4 Strategies to Save on Credit Card Interest (One Woman Saved $12K!)
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We get it: Those credit card interest rates can really screw you.
These days, average rates hover close to 20%. That means the monthly payments you’re making aren’t actually going entirely toward paying down your debt, because you’re hustling to cover interest, too.
That means it could take you even longer to pay off your debt… and you’re paying more than you initially accumulated, too.
Cool! Thanks, interest!
Luckily, there are ways to fight back against your credit card company — ways to save money on sky-high interest rates.
Here are a few simple strategies to save money on interest rates:
1. Let This Company Lower Your Interest Rates For You
One of the simplest ways to save on credit card interest rates is to refinance or consolidate your debt with a personal loan. You’re basically shifting what you owe to another form of debt — but one with ideally lower interest rates.
That’s where a company like Fiona can be helpful. It will show you all the lenders willing to help you pay off your credit card and eliminate the headache of paying bills by allowing you to make one payment each month.
If your credit score is at least 620, you can borrow up to $100,000 (no collateral needed) and compare interest rates, which start at 4.99%. The idea is to secure a loan at a lower interest rate, potentially helping you save thousands. Repayment plans range from 24 to 84 months.
Take, for example, Katherine, who faced $12,000 in credit-card debt. Holding her back? The 15.24% interest rate. By refinancing with a 5%-interest, seven-year personal loan, she saved $12,000 in interest.
If she’d kept on the same road, she would have paid something like $14,000 in interest alone over 25 years. Yikes.
So even if you’re simply curious about what’s out there, know that checking rates on Fiona won’t hurt your credit score — and can probably save you in interest.
2. Take Strides to Improve Your Credit Score
This is a tricky one, because paying down your debt will help you improve your credit score. And improving your credit score can help your pay down your debt.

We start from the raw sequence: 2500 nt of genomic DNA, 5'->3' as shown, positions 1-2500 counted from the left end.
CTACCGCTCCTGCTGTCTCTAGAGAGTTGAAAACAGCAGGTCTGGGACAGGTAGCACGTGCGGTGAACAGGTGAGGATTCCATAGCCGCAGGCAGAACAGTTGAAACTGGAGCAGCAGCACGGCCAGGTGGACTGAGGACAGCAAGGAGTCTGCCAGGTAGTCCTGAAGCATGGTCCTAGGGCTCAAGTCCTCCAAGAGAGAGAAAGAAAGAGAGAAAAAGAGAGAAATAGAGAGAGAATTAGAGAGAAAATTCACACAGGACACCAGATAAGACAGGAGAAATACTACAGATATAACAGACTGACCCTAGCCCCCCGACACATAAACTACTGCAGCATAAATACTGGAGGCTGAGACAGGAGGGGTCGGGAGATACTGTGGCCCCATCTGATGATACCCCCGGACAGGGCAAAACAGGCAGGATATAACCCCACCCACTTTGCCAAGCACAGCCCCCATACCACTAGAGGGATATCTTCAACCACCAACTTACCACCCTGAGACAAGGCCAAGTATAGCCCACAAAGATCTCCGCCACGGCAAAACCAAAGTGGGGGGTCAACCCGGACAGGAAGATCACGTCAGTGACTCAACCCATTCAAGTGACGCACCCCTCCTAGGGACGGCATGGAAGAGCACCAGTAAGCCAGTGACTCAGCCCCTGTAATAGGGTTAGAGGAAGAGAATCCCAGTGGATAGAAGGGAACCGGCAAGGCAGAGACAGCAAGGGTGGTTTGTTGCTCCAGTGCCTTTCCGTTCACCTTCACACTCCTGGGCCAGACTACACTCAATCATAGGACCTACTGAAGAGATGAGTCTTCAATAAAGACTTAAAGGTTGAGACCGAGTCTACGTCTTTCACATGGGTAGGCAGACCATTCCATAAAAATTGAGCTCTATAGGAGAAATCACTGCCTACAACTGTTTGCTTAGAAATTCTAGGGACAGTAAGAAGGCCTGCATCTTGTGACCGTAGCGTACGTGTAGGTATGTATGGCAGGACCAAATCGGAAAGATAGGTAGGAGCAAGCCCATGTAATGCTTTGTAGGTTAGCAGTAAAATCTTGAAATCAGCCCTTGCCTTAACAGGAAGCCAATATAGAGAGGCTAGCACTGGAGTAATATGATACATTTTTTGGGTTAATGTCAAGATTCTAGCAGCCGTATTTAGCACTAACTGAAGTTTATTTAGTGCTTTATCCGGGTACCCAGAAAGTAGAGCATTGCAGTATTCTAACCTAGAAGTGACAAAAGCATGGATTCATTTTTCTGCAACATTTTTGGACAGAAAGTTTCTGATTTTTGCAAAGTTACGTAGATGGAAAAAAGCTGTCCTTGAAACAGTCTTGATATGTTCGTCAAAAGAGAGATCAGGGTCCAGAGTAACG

OK, OK. Enough of that brain teaser. Here’s what you need to remember: The higher your credit score, the better your chances are of finding lower interest rates. So if you’re struggling to refinance or consolidate, take some time to improve your credit score.
Get your credit score and a “credit report card” for free from Credit Sesame. It breaks down exactly what’s on your credit report in layman’s terms, how it affects your score and how to address it.
Once your score starts steadily increasing, you should be able to find better loan terms.
3. Cut Your Other Bills and Shove Your Savings in Your Debt’s Face
We get it: You have other monthly bills that need tending to as well. But take some strides to cut those down. Any savings you gather, go ahead and put it directly toward you debt so you can get that off your plate ASAP. The faster you pay it off, after all, the less interest you’ll have to pay.
A good place to start is with your car insurance. When’s the last time you compared rates from the 20 largest auto insurers that do business in your area? That sounds kind of difficult and time-consuming, doesn’t it?
Fortunately, a service called Gabi will do it for you, and you don’t even have to fill out any forms. Simply link your insurance account and provide your driver’s license number, and Gabi will go to work.
Once you link your insurance account to Gabi, it will:
- Scan your existing insurance plan.
- Analyze what coverage you have.
- Compare the major insurers’ rates for that same coverage.
- Help you switch on the spot if it finds you a better rate.
Gabi says it finds an average savings of $720 per year for its customers.
It is a true apples-to-apples comparison at the same coverage levels and deductibles you currently have. Once you sign up, you never have to shop again. Gabi’s software has your policy on file and keeps on monitoring for savings as your life changes.
4. Find a Credit Card Company That Treats You Better
Well, you can always jump ship.
If your credit card company is screwing you over with interest rates, see if you can find a solid zero-interest balance-transfer credit card.
How does that work? Pay off your existing credit card debt with another credit card… one that has lower — or no — interest.
Just be sure to keep an eye on the fine print. Fees and time limits might apply.
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